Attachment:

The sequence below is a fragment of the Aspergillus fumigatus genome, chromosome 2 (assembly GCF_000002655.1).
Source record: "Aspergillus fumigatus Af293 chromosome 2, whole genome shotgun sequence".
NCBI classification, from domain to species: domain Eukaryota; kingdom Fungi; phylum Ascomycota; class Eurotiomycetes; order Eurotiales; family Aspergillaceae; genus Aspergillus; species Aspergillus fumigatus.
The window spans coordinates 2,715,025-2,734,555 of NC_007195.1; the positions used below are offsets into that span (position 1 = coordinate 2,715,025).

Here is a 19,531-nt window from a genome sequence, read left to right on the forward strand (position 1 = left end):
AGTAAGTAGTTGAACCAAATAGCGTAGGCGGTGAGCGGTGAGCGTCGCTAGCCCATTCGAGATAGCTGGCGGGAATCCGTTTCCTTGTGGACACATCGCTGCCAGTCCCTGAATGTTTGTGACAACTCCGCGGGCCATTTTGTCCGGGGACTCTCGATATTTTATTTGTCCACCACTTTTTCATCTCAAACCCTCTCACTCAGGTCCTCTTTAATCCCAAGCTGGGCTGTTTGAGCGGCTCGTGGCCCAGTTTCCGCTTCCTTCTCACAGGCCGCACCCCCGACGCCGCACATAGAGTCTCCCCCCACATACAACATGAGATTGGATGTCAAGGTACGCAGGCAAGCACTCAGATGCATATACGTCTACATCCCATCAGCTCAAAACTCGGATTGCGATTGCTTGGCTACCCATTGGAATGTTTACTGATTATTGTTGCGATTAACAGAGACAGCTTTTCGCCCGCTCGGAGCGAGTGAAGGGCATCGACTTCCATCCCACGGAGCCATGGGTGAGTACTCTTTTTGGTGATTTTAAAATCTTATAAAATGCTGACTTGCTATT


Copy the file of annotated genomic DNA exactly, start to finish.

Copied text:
The sequence below is a fragment of the Aspergillus fumigatus genome, chromosome 2 (assembly GCF_000002655.1).
Source record: "Aspergillus fumigatus Af293 chromosome 2, whole genome shotgun sequence".
NCBI classification, from domain to species: domain Eukaryota; kingdom Fungi; phylum Ascomycota; class Eurotiomycetes; order Eurotiales; family Aspergillaceae; genus Aspergillus; species Aspergillus fumigatus.
The window spans coordinates 2,715,025-2,734,555 of NC_007195.1; the positions used below are offsets into that span (position 1 = coordinate 2,715,025).

Here is a 19,531-nt window from a genome sequence, read left to right on the forward strand (position 1 = left end):
AGTAAGTAGTTGAACCAAATAGCGTAGGCGGTGAGCGGTGAGCGTCGCTAGCCCATTCGAGATAGCTGGCGGGAATCCGTTTCCTTGTGGACACATCGCTGCCAGTCCCTGAATGTTTGTGACAACTCCGCGGGCCATTTTGTCCGGGGACTCTCGATATTTTATTTGTCCACCACTTTTTCATCTCAAACCCTCTCACTCAGGTCCTCTTTAATCCCAAGCTGGGCTGTTTGAGCGGCTCGTGGCCCAGTTTCCGCTTCCTTCTCACAGGCCGCACCCCCGACGCCGCACATAGAGTCTCCCCCCACATACAACATGAGATTGGATGTCAAGGTACGCAGGCAAGCACTCAGATGCATATACGTCTACATCCCATCAGCTCAAAACTCGGATTGCGATTGCTTGGCTACCCATTGGAATGTTTACTGATTATTGTTGCGATTAACAGAGACAGCTTTTCGCCCGCTCGGAGCGAGTGAAGGGCATCGACTTCCATCCCACGGAGCCATGGGTGAGTACTCTTTTTGGTGATTTTAAAATCTTATAAAATGCTGACTTGCTATT